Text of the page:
For more information on the Douglas County photos, visit www.stateaerial.com
They are a snapshot in time of Douglas County.
More accurately, about 2,016 snapshots.
They were uncovered in Toledo, Ohio, where a crew was remodeling a storage area for State Aerial Farm Statistics, an aerial photography firm headquartered there. Workers found thousands of images of Douglas County (among other locales) that were taken in the mid-1970s.
The photos, taken by aerial photographers criss-crossing county roads, show plenty of Douglas County farms. Marketing representatives would take those photos and knock on the doors of the farmers, hoping to sell them framed versions of their homesteads.
But also found in the collection are dozens of photos showing the outskirts of Lawrence at the time. What were then areas with gravel roads with an occasional building now are thriving commercial and residential areas considered the heart of the city.
It's a reminder that, even just 30 years ago, Lawrence was nothing like it is today. Though the company, at the time, was trying to make money off the photos, they offer some insight into development issues today.
"That's true with so many things, that people don't necessarily think about the research value at the time," says Sheryl Williams, interim director of the Spencer Research Library at Kansas University. "When people kept diaries, they weren't thinking of their posterity from a research perspective. They were trying to document and write for themselves."
When David Rodwell heard that a forgotten group of photos from his company, taken in the Midwest, had been discovered, he immediately asked if Lawrence was included.
Rodwell, who now lives in North Carolina, is national training director for State Aerial Farm Statistics. He lived in Lawrence from 1973 until the mid-1980s, earning two degrees from Kansas University, working as an agent for Stephens Real Estate and serving on the Board of Zoning Appeals.
He got ahold of 58, 36-exposure rolls of film that contained the portions of Douglas County that weren't in the city limits of Lawrence at the time.
It's been a nostalgic trip for Rodwell the past few weeks.
"There's just so many of them to go through," he says. "It's great - it would be wonderful if it were of the town itself."
Still, there are pieces that give insight into present-day Lawrence.
¢ A photo of the drag strip that sat along present-day Wakarusa Drive, the reason why that road was initially called Drag Strip Road.
¢ A picture of the present-day Bishop Seabury Academy on Clinton Parkway, which at the time was a tennis center with sewer lagoons in the back - which, along with the dirt road in front, was a sign that city services had yet to reach that far west.
¢ A photo of farms that show Clinton Lake being dug in the background.
"This is just like wedding pictures or baby pictures and those sort of things," Rodwell says. "By and large, what we do is capture that moment in time. It's preserved for your and your family's history. Everybody justifies it with a logical reason: insurance, tax purposes. But it's really pride of ownership, for what they did, who they were, what they stood for at the time."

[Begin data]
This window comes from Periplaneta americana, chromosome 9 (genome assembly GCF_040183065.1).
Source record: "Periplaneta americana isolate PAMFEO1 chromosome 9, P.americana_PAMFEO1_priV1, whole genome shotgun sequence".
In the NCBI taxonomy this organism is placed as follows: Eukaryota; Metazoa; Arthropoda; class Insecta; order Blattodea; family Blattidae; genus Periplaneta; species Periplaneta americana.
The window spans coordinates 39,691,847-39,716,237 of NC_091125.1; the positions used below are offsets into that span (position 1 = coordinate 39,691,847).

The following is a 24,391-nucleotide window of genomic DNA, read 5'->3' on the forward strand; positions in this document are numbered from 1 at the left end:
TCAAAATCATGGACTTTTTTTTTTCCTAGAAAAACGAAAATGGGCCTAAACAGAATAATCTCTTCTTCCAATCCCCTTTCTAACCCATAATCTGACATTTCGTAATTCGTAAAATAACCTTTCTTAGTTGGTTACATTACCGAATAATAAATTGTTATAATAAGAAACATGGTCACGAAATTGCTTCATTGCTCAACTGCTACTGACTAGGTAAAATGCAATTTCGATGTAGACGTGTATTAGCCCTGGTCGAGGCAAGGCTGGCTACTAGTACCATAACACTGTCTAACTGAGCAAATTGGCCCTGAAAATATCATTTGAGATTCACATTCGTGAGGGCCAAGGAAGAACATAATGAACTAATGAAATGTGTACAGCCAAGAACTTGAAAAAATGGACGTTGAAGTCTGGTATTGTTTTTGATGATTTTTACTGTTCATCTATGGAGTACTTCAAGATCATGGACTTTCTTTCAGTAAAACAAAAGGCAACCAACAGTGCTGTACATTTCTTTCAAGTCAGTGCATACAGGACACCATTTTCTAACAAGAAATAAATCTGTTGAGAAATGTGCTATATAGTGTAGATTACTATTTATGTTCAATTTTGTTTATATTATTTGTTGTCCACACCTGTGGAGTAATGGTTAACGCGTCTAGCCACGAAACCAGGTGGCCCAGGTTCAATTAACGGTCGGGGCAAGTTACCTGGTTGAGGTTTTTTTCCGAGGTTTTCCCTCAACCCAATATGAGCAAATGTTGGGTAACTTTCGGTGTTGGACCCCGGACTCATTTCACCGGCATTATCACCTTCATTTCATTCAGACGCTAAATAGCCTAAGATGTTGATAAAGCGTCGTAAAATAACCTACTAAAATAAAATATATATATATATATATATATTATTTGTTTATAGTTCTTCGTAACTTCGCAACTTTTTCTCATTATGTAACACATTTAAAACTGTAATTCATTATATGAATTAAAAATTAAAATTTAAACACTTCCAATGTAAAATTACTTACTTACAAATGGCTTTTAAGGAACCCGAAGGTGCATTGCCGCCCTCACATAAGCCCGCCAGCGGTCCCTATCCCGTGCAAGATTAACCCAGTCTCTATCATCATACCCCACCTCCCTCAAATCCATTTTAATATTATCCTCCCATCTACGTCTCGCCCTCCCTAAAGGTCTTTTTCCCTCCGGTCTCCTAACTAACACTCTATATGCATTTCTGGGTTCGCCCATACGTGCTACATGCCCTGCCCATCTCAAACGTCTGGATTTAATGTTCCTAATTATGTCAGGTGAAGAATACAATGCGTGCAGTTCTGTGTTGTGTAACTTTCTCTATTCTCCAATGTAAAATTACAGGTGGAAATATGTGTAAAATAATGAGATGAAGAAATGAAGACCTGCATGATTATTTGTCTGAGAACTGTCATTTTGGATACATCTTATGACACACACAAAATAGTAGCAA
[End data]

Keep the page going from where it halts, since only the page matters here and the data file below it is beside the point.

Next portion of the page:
But those who use aerial photography as a research tool say there is more than sentimental value to these sorts of pictures.
"They're important," says the Spencer Library's Williams. "As with all photographic documentation, they're showing changes over time, and development."
In the case of these photos, areas now covered by houses and paved roads are lined with hay bales. Plowed ground sits where retailers now hawk goods.
Karl Gridley, a Lawrence historian, says the tradition of bird's-eye views of towns goes back to the 1870s, when illustrators drew versions of cities, both to boost local pride and to attract new residents.
In the case of photos from the 1970s, he says, it's more a reminder that street names such as Nieder Road, located near 31st and Iowa streets, was named for a man who farmed the land back in the day.
"I think stuff that, to us, seems very familiar and not of any historical value, might someday have great value," Gridley says. "You could do the same pictures today, just farther out (from the 1970s city limits)."
Scott McEathron, map librarian at KU's Anschutz Library, says aerial photographs can provide the basis for a variety of research projects. They can help geologists understand flooding trends of rivers and streams, help biologists understand vegetation trends and provide social scientists an idea of buildings of the time from a cultural perspective.
But photos that lead to those determinations generally are taken from a higher vantage point than those of the more current discovery. Photos such as those owned by Douglas County (and can be accessed at www.lib.ku.edu/mapscoll/web/airindex.shtml) tend to be used more by the research community.
"A picture," he says, "still documents the way things were at that point in time."
Showing a legacy
Rodwell is hoping Douglas County residents take a liking to his company's newly found photos - both from a business perspective and a personal perspective.
He remembers a time when Lawrence was fighting over whether to allow a mall to be built on the outskirts of town. He thinks the city made the right decision to deny the mall to protect downtown.
But, ultimately, he thinks the photos are about people who were proud of owning a plot of land and a house.
"It's the same idea as whatever your wedding photos mean to you," he says. "It's the same as what the wheat farmer feels about his place in the sun. It's a legacy - the little something he leaves behind."